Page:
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Commission to Focus on Quality, Not on Access

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St Paul--The special commission named by the Reagan Administration to "renew and improve" American education will devote particular attention to grades 7 through 12, and will focus on raising "standards, rigor, and excellence" rather than on expanding "horizontal" access to education programs, according to its chairman, David P. Gardner.

'Practical Recommendations'

In addition, the members expect to make "practical recommendations" that may be carried out without additional money from federal or state sources.

Meeting with an eight-member panel of the 18-member National Commission on Excellence in Education here last week, Mr. Gardner expressed confidence that the full commission would be ready to draft "a blueprint for action" when it convenes on December 7th in Washington. Its final report is due by March 1983.

Secondary School Emphasized

Mr. Gardner, a former vice-president of the University of California system during Mr. Reagan's governorship and now president of the University of Utah, told panel members that he had talked at length with U.S. Secretary of Education Terrel H. Bell, who appoint-ed the commission members. Secretary Bell, Mr. Gardner reported, believes that the deficiencies in discipline and instruction in grades 7 through 12 have produced most of the serious problems facing the schools--and that therefore the commission should place particular emphasis on secondary-school students.

"The good done in elementary schools is lost in the middle and secondary schools, and that affects colleges," said Mr. Gardner.

Yvonne W. Larsen, vice-chairman of the commission and president of the San Diego Board of Education, agreed with his assessment, describing the junior high schools as "hotbeds" where pupils are treated like adults when they are most in need of adult guidance.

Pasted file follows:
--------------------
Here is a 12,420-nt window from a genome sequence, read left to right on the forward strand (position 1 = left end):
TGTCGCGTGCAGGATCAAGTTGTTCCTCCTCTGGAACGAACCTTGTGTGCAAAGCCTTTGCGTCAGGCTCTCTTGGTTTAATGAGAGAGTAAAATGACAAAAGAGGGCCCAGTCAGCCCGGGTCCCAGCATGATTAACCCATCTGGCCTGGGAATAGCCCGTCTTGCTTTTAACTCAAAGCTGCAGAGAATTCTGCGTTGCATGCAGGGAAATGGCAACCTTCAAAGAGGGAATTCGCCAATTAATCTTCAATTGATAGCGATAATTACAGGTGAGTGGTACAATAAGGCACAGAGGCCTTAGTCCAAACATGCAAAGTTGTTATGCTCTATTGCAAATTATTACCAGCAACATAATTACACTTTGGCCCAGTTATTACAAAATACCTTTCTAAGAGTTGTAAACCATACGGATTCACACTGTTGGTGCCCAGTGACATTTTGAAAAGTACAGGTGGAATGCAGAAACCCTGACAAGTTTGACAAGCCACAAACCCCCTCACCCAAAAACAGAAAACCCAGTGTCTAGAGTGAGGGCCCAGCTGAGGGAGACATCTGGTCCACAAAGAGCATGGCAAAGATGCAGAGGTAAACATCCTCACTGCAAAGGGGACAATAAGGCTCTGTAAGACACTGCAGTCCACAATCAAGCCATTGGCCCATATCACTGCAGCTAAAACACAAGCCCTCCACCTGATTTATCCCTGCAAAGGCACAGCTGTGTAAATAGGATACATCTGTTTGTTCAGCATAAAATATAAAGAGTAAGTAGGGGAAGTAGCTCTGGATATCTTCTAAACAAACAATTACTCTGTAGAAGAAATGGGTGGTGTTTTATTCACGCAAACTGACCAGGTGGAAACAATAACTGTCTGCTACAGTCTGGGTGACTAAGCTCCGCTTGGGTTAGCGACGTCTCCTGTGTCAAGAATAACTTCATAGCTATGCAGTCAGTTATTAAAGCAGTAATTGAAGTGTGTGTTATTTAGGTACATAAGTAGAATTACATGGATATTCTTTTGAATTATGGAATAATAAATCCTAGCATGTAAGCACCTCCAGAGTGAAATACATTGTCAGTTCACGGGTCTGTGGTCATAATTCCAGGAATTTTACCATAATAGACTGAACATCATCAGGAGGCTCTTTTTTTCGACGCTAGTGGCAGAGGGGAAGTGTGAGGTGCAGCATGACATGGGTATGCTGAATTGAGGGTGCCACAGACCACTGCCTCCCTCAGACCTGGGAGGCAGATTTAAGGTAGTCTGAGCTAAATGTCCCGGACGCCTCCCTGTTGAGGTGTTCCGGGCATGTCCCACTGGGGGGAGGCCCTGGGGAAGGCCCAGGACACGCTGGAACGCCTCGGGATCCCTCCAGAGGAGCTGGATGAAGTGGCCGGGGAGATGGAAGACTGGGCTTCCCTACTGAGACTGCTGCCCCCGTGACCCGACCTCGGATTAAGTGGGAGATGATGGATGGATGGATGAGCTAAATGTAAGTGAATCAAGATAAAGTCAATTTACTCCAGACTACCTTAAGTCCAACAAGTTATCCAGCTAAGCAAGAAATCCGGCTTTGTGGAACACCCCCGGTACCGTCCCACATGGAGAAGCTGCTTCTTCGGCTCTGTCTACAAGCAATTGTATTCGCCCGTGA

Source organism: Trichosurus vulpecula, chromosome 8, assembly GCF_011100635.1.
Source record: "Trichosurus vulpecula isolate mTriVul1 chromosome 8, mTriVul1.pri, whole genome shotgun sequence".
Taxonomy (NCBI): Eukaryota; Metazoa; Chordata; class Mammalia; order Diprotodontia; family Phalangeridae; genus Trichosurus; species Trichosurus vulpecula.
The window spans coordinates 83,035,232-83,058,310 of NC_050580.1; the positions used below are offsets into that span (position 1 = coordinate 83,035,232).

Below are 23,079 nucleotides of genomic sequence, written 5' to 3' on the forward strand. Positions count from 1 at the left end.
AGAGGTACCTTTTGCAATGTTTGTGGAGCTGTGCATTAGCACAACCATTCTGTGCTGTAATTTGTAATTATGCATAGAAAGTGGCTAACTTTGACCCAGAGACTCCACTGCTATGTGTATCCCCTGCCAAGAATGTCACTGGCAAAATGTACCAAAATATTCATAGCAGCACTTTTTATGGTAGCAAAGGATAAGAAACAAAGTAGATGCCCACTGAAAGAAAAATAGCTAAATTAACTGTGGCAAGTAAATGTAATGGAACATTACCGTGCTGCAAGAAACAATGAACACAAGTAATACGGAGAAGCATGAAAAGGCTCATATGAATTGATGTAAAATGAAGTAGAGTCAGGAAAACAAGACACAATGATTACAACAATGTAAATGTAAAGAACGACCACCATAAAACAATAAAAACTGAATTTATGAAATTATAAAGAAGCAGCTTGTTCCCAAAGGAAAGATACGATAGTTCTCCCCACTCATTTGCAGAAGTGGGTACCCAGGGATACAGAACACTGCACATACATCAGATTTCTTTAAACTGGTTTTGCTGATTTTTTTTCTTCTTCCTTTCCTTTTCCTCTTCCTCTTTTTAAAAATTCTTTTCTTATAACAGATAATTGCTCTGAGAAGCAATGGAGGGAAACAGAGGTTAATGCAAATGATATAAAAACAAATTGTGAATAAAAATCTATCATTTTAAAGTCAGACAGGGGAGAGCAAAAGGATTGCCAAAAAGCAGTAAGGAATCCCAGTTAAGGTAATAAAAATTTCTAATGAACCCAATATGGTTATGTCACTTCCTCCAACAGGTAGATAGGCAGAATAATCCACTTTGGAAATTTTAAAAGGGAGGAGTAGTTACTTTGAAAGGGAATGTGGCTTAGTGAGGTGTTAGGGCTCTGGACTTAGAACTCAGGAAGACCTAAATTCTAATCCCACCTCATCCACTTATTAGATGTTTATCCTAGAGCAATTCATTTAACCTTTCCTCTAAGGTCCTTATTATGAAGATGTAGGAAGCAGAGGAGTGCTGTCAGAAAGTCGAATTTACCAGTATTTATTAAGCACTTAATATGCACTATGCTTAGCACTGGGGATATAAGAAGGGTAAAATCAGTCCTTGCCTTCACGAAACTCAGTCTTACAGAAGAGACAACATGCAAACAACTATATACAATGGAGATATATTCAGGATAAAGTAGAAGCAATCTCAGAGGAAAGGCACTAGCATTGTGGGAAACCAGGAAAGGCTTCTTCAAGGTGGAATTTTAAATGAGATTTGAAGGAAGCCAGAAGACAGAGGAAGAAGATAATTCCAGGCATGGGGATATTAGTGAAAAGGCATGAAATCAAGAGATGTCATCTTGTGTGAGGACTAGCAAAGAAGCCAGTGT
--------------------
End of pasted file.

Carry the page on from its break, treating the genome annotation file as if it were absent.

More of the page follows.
Grade Inflation Discussed

In addition to their discussion of the troubled upper grades, commission members expressed concern over the apparent superiority of private schools, grade inflation, and the decline in test scores and enrollments in core-curriculum courses.

Minnesota Governor Albert H. Quie, member of the commission and formerly the ranking minority member of the House Labor and Education Committee during his long tenure in Congress, served as host for the one-day session. The Republican governor is beset by unprecedented budget problems that are expected to delay local school aid and to force sharp retrenchment in higher education.

But budget cuts did not seem to be on the panel's agenda. To talk of increased funds, said Mr. Gardner, "is to put the cart before the horse." Instead, he said, the public's confidence in education must be restored before there would be reason to hope for increased financial support.

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